World | Philippines

Rising number of missing children in depressed areas of Metro Manila

Police response remains insufficient to curb incidents of child abduction in Metro Manila

  • By Barbara Mae Dacanay, Bureau Chief
  • Published: 14:47 April 8, 2013
  • Gulf News

Children in a slum area in Manila bathe in an inflatable pool
  • Image Credit: AFP
  • Children in a slum area in Manila bathe in an inflatable pool to get relief from the scorching heat on April 6, 2013.

Manila: When the body of four-year-old Mark Escarmosa was found in Metro Manila’s eastern suburban Rizal on April 4, his head was half cut off from his neck, his knee-cap and internal organs were missing, a radio report said.

Shocked, his parents, Elena and Marlon Escarmosa, told dzBB the police claimed that autopsy could no longer be conducted on the decomposing body of their son; that it would look into the possibility that he just met an accident.

Earlier, they asked the local government of Pililia, Rizal, for an autopsy and an investigation into the death of their son who went missing on March 19.

A total of 38 cases of child abduction have already been reported to the police, the government-run Philippine New Agency (PNA) said.

Majority of the cases involved children in depressed areas. The children reportedly went missing after being followed by a man with garbage cans, or by garbage collectors, PNA said.

But PNA did not clarify if the suspected abductors were believed as informal garbage collectors who privately retrieve recycled materials from garbage bags left out by homeowners for collection by government-run garbage collectors.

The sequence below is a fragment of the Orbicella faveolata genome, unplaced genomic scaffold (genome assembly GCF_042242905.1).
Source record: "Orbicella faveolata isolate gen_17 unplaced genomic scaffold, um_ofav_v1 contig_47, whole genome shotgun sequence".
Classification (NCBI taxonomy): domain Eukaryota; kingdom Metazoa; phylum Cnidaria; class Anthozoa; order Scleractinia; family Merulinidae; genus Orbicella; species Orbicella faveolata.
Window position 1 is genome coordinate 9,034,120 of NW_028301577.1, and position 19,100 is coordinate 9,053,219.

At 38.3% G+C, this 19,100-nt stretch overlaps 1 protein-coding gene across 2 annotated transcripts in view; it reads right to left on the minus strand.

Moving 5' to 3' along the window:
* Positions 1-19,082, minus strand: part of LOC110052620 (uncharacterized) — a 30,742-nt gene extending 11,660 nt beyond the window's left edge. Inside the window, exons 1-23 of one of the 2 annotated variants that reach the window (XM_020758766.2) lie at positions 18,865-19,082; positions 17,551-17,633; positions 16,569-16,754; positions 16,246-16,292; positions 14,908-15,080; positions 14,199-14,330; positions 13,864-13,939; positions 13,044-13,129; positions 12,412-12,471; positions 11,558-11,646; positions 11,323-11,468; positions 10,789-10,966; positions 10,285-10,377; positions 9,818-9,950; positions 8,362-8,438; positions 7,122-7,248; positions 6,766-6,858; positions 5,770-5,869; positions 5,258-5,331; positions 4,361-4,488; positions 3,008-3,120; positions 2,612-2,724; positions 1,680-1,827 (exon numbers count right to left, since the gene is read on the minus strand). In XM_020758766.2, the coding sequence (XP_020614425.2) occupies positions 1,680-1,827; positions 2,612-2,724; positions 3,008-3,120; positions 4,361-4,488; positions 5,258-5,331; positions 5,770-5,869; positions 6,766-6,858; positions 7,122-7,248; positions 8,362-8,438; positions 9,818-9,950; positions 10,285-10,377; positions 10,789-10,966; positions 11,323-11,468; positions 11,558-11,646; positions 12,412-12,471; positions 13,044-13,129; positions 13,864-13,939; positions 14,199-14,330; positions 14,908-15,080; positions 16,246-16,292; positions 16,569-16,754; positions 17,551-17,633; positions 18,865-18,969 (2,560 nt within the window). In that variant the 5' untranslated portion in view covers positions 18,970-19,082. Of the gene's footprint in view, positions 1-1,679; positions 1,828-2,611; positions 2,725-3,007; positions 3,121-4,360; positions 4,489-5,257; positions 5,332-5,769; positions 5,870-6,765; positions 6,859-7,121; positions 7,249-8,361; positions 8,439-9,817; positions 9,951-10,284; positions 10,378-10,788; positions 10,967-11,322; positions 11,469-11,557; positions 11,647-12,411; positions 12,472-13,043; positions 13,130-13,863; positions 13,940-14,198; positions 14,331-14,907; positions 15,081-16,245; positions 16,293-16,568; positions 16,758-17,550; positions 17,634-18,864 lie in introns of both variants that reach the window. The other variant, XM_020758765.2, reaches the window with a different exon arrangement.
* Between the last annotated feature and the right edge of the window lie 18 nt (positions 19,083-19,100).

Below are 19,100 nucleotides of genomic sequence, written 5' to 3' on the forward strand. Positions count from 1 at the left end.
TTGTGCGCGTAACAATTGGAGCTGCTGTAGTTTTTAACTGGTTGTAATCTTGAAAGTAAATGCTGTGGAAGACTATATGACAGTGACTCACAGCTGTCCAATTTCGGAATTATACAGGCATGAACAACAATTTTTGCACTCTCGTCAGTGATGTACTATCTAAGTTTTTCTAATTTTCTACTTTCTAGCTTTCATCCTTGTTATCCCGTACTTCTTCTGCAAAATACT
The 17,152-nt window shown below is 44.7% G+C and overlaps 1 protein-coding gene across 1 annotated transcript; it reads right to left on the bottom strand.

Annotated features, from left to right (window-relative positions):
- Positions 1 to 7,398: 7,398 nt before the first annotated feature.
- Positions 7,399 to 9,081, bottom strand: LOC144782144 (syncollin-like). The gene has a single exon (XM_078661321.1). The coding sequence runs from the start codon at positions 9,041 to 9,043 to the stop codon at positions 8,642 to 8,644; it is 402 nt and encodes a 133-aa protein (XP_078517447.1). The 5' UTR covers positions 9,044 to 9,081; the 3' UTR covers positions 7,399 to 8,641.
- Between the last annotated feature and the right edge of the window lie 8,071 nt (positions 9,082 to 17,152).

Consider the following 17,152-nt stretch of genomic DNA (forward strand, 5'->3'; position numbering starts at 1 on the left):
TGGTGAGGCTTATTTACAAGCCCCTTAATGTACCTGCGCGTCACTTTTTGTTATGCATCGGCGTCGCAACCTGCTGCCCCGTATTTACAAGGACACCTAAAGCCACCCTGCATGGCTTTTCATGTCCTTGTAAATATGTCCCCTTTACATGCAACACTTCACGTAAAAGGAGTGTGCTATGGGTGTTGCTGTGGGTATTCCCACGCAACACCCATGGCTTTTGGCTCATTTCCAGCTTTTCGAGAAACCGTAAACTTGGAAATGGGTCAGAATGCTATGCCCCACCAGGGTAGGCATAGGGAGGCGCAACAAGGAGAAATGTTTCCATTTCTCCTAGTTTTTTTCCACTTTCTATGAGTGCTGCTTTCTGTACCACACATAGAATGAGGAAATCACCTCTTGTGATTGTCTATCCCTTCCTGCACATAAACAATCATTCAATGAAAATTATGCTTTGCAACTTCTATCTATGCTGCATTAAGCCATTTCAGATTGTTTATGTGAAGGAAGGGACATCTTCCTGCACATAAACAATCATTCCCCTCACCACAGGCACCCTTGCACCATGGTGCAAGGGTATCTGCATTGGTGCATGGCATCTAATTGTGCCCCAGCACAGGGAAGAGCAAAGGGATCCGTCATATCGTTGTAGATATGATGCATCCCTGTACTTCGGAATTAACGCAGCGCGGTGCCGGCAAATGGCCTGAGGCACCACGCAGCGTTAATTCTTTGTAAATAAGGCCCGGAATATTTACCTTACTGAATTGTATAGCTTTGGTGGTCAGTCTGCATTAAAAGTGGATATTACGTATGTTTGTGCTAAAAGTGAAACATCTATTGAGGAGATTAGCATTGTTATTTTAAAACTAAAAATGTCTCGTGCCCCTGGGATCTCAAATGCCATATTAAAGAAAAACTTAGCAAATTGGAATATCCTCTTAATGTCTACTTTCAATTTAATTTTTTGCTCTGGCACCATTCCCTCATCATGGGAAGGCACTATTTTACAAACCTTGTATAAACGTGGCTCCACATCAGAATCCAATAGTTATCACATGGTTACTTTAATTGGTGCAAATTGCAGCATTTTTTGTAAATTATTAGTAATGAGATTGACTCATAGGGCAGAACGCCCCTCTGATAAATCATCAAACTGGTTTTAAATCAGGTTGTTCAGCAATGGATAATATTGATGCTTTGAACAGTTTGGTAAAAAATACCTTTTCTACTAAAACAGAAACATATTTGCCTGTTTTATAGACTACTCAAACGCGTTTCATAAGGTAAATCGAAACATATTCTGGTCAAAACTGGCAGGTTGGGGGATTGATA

Last week, the Philippine National Police (PNP) officially said there is yet no evidence to show that a criminal syndicate is behind the growing number of missing children from Metro Manila’s depressed areas.

Some cases that were reported by parents involved runaway children who eventually returned home, the police also said.

In response, deputy presidential spokesperson Abigail Valte said president Benigno Aquino called on the police to immediately investigate reported cases of missing children.

She also asked the police to remind parents to promptly report missing children.

It was the first time that children in depressed areas were reported as victims of abduction.

In the past, kidnap-for-ransom gangs victimised children who belong to the upper and middle classes.

Many of them were children of ethnic Chinese families that readily paid ransom demands without reporting to the police.

Policemen were allegedly behind the kidnapping, the parents suspected.

It is not yet known if the same suspicion is still true in the cases of children abduction in the depressed areas.

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